"It's easy for us not to take into account our place in the environment," Atwood said. "You see grass everyday and don't appreciate it because it's all around you. But what kind of grass is it, and how does it help other living things in the environment?"
Such lessons can be especially rare for urban kids, who may have less green space to explore and tightly scheduled days with little time for outdoor play. Parents who aren't comfortable with what could happen outdoors, or are focused on trying to keep the bills paid and a roof over everyone's heads can also come between kids and nature. The latter situation fits many children in Boys and Girls Clubs, for instance."Their family and home life is typical of most Americans," Atwood said, "but they don't have access to the resources to do activities like nature hikes."Carlos Arguella and a few other children on the March hike help their family tend gardens. But for others, the First Bloom garden they helped put together at the LBJ National Historical Park in April was a special treat. Some, including 13-year-old Breanna McAdams, took the experience to heart."I'm planning on doing stuff at my house based on this," she said, "like planting a garden and stuff, and making the front yard green--keeping it clean.""Kids are interested, and they've always been interested in nature," Oxley said. "I think they're realizing through programming like First Bloom that it's OK to be interested, and that there are adults who will support them in that."Yet even as the youngsters got excited about preparing seeds to plant, about seeing trampled grass where a deer had rested and moth larvae bigger than their fingers, some checked out a friend's cell phone and other electronic gadgets mid-activity."They're products of their culture," Oxley said, "and our culture is very technological."That is why First Bloom has reached beyond the direct hands-on approach that has engaged 100 Boys and Girls Clubs kids and 2,000 neighborhood children who have trooped through the new park gardens this year. On Earth Day this spring, Oxley, a student from the Boys and Girls Clubs in Austin and students from three other First Bloom cities taught an interactive, online class from Florida's Everglades National Park. The lessons, also led by park rangers, were shared with thousands of students nationally."I have a real problem with media because I think that's a barrier between kids and nature," Oxley said, "but 60,000 kids could not physically go to the Everglades that day, and they did. Kids are comfortable with technology, and it serves a purpose if it is done in a way that inspires them to get out and explore their own areas."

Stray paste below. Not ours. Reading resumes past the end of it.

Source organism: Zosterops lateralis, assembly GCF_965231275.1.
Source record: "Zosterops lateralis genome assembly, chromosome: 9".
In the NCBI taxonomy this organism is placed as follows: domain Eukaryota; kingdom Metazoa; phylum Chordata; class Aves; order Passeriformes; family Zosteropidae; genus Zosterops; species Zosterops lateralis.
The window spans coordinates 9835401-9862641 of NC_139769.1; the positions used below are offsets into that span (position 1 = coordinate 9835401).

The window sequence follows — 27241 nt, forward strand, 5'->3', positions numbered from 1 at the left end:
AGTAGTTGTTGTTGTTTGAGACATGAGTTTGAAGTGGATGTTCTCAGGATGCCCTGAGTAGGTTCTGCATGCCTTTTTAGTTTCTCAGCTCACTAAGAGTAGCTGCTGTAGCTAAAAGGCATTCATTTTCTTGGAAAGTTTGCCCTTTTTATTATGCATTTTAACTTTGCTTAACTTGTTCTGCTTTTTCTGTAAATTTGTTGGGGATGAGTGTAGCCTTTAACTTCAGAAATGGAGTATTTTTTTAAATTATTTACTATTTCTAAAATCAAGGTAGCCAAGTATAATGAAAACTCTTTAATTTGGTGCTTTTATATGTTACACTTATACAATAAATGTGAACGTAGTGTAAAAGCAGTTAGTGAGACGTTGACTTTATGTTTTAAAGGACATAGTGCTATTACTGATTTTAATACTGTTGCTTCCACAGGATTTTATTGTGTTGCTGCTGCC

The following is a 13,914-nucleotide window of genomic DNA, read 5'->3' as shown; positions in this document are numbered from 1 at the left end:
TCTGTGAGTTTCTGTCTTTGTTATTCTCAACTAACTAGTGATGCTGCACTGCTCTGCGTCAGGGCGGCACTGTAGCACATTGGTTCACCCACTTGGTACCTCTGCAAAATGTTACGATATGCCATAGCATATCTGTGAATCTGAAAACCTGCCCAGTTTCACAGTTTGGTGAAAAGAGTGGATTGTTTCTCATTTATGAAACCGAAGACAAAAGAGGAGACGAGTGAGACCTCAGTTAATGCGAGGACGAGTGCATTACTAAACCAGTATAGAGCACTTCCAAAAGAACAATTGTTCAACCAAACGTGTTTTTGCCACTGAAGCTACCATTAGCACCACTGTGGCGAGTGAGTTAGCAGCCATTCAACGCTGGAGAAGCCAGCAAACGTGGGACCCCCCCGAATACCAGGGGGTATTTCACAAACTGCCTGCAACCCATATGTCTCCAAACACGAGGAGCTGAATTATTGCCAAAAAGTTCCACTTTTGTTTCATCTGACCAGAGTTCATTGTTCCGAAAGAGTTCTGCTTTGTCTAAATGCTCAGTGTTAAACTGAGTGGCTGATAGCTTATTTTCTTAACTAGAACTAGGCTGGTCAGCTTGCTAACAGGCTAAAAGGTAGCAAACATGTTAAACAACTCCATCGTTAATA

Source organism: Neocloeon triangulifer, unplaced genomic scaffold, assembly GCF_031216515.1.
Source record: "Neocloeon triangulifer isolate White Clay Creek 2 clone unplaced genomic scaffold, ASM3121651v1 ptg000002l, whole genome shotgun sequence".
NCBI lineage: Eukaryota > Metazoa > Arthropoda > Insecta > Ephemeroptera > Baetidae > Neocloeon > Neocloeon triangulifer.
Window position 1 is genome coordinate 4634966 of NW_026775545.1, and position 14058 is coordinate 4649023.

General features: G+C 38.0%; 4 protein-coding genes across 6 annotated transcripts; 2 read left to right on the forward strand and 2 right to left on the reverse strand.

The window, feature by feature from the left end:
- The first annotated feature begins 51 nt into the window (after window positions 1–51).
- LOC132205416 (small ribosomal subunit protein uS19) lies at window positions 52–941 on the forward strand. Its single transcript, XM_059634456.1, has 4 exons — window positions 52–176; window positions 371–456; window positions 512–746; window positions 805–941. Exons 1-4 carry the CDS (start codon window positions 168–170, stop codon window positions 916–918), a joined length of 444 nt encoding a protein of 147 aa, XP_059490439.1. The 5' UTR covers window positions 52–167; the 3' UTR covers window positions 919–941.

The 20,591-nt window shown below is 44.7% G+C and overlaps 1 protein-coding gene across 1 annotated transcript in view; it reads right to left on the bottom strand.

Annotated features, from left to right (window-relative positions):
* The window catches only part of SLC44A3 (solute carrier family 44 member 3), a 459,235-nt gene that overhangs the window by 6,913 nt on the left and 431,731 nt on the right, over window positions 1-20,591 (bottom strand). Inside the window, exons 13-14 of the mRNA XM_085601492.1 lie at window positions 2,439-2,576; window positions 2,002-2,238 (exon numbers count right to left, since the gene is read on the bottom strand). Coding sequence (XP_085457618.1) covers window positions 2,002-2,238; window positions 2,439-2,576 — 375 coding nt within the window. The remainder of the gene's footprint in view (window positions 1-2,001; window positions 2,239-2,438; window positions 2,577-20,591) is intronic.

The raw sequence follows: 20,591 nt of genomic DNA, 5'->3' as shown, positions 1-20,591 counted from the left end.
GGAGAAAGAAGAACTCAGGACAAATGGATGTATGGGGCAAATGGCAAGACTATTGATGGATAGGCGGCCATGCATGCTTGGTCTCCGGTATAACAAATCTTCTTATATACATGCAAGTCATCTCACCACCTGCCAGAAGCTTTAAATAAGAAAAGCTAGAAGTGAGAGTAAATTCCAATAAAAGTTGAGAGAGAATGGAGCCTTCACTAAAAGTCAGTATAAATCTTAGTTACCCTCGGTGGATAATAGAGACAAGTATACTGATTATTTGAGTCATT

Watch a video clip from the Earth Day segment on "Native vs. Invasive." Video courtesy Ball State University.
How well they'll handle the outdoors will likely vary. Two of the students leading the Everglades lesson took everything in stride, and two were frazzled from the lack of air conditioning, running from insects and getting excited about seeing alligators.
"This trip made me realize we have a lot of work to do if we are to help grow the next generation of stewards who will care for our national parks and for the environment," Oxley said.
The same disconnect happens even in an environmentally hip city such as Austin, Bruegerhoff noted.
"Some children who visit the center become anxious about being around butterflies. That's why it's so important, whether it's through visits to gardens or by having a garden at home, that adults help kids become involved in gardening," he said. "It allows kids to interact with nature in a safe, positive environment to better understand what life is all about."
The children who get involved may not only help future generations have an outdoor playground worth playing in, but may very well help save themselves.
"What did the pilgrims do with hyperactive kids? Well, they didn't have any because they weren't sedentary," Oxley said. "The kids were outside working right alongside the adults. Studies have shown that nature is a prescription for a number of ills: depression, obesity, ADD, hyperactivity. It's amazing what being outside can do for your spirit in so many ways."